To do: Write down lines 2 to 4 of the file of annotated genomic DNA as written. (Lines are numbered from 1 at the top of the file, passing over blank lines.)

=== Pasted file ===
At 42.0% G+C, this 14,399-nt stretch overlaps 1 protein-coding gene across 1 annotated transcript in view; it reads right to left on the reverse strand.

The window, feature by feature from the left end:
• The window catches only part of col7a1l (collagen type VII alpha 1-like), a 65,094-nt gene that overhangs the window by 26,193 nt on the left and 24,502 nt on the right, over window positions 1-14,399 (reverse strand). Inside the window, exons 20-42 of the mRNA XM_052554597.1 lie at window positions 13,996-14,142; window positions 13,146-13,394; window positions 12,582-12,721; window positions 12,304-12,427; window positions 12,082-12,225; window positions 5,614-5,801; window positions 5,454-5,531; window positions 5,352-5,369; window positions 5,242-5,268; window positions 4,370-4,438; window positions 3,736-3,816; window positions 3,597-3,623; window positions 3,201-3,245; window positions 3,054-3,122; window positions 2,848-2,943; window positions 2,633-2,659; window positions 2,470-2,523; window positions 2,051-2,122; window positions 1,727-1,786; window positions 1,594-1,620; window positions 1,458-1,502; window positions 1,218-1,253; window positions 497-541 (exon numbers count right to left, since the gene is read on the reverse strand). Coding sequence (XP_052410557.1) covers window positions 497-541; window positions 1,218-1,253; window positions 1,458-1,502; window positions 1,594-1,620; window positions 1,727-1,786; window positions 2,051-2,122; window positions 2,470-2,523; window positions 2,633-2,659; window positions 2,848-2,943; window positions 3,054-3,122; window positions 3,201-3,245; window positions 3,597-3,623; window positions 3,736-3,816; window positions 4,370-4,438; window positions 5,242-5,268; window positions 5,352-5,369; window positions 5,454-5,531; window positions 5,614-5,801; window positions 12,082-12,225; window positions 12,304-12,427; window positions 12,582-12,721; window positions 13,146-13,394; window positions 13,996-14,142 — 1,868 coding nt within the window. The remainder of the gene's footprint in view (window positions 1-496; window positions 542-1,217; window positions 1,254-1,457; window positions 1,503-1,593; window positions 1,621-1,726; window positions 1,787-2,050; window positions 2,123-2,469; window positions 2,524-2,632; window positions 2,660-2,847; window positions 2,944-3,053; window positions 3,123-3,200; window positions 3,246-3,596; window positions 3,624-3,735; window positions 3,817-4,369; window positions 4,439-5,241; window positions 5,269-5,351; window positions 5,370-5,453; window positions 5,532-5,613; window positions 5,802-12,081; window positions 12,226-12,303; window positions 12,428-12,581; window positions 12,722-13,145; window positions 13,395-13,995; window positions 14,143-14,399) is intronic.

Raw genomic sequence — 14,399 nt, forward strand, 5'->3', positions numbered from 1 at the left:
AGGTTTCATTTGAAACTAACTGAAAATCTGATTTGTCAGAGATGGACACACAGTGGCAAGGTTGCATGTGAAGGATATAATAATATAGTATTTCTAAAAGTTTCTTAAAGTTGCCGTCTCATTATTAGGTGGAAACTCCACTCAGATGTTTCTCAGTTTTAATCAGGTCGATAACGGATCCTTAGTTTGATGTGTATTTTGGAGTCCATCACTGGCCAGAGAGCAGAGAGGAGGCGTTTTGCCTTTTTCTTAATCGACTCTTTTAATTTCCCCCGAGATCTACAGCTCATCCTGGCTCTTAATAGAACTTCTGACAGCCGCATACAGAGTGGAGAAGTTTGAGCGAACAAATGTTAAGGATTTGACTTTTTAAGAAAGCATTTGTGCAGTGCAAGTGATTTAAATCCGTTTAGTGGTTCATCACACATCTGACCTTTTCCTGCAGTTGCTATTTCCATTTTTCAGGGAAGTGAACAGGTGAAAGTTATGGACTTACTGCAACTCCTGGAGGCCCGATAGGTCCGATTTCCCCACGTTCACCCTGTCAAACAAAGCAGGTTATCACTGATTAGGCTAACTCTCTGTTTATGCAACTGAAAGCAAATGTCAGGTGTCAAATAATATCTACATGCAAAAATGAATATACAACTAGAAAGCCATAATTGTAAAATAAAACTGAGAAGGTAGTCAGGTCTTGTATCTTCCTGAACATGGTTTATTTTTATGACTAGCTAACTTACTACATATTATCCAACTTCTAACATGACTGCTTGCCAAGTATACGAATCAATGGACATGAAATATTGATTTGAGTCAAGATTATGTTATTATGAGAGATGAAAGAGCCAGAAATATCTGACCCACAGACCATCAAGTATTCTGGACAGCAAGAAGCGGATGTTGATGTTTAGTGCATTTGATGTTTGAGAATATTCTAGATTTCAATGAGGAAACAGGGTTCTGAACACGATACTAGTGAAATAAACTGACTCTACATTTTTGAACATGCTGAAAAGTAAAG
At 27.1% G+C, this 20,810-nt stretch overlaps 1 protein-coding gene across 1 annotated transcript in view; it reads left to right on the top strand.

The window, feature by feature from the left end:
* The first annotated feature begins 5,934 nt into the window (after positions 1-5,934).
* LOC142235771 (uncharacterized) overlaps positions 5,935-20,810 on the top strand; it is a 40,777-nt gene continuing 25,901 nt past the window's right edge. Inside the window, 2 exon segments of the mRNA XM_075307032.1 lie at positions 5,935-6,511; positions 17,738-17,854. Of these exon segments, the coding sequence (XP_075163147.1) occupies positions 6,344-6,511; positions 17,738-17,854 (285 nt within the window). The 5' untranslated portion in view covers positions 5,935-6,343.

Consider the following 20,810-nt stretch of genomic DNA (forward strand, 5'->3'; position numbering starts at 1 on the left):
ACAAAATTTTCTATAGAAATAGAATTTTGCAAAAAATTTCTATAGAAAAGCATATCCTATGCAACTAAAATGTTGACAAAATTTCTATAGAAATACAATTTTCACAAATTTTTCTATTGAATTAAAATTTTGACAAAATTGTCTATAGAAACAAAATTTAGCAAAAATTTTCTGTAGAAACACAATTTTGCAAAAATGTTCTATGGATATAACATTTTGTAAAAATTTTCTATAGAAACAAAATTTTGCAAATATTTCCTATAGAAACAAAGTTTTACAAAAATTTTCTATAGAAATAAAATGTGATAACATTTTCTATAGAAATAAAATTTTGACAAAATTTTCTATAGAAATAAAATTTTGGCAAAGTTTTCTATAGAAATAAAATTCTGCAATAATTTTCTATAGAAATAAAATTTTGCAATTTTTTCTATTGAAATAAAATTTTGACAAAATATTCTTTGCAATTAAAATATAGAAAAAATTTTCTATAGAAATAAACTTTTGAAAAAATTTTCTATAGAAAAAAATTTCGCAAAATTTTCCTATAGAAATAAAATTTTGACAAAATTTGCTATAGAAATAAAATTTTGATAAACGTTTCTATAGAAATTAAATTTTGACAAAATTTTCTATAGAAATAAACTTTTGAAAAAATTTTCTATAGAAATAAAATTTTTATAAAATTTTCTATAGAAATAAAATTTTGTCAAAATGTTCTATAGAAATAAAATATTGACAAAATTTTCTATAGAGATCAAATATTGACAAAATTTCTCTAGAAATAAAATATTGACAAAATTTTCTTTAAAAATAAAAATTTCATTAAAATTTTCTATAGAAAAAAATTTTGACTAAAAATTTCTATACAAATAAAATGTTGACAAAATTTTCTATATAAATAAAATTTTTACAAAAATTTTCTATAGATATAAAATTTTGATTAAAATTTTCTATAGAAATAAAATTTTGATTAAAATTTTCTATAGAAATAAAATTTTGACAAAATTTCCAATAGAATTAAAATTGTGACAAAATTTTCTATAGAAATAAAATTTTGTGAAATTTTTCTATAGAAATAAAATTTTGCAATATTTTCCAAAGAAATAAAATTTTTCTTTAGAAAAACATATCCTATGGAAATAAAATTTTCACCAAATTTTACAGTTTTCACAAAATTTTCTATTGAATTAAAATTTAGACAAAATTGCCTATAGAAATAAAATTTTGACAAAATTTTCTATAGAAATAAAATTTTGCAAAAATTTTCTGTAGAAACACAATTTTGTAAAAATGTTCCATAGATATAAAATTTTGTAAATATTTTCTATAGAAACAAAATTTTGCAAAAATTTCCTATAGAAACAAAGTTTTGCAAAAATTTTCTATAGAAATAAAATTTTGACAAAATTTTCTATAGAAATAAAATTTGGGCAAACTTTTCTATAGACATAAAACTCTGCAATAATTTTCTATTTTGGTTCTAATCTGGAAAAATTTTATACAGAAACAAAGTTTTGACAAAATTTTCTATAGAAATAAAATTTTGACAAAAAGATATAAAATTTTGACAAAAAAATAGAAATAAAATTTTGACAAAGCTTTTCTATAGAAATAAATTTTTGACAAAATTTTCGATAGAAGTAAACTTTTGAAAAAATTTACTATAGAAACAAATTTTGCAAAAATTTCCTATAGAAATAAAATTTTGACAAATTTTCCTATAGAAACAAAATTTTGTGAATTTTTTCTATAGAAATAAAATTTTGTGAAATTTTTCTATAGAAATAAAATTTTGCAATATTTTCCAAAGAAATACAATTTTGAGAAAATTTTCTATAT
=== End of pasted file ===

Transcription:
The window, feature by feature from the left end:
• The window catches only part of col7a1l (collagen type VII alpha 1-like), a 65,094-nt gene that overhangs the window by 26,193 nt on the left and 24,502 nt on the right, over window positions 1-14,399 (reverse strand). Inside the window, exons 20-42 of the mRNA XM_052554597.1 lie at window positions 13,996-14,142; window positions 13,146-13,394; window positions 12,582-12,721; window positions 12,304-12,427; window positions 12,082-12,225; window positions 5,614-5,801; window positions 5,454-5,531; window positions 5,352-5,369; window positions 5,242-5,268; window positions 4,370-4,438; window positions 3,736-3,816; window positions 3,597-3,623; window positions 3,201-3,245; window positions 3,054-3,122; window positions 2,848-2,943; window positions 2,633-2,659; window positions 2,470-2,523; window positions 2,051-2,122; window positions 1,727-1,786; window positions 1,594-1,620; window positions 1,458-1,502; window positions 1,218-1,253; window positions 497-541 (exon numbers count right to left, since the gene is read on the reverse strand). Coding sequence (XP_052410557.1) covers window positions 497-541; window positions 1,218-1,253; window positions 1,458-1,502; window positions 1,594-1,620; window positions 1,727-1,786; window positions 2,051-2,122; window positions 2,470-2,523; window positions 2,633-2,659; window positions 2,848-2,943; window positions 3,054-3,122; window positions 3,201-3,245; window positions 3,597-3,623; window positions 3,736-3,816; window positions 4,370-4,438; window positions 5,242-5,268; window positions 5,352-5,369; window positions 5,454-5,531; window positions 5,614-5,801; window positions 12,082-12,225; window positions 12,304-12,427; window positions 12,582-12,721; window positions 13,146-13,394; window positions 13,996-14,142 — 1,868 coding nt within the window. The remainder of the gene's footprint in view (window positions 1-496; window positions 542-1,217; window positions 1,254-1,457; window positions 1,503-1,593; window positions 1,621-1,726; window positions 1,787-2,050; window positions 2,123-2,469; window positions 2,524-2,632; window positions 2,660-2,847; window positions 2,944-3,053; window positions 3,123-3,200; window positions 3,246-3,596; window positions 3,624-3,735; window positions 3,817-4,369; window positions 4,439-5,241; window positions 5,269-5,351; window positions 5,370-5,453; window positions 5,532-5,613; window positions 5,802-12,081; window positions 12,226-12,303; window positions 12,428-12,581; window positions 12,722-13,145; window positions 13,395-13,995; window positions 14,143-14,399) is intronic.

Raw genomic sequence — 14,399 nt, forward strand, 5'->3', positions numbered from 1 at the left: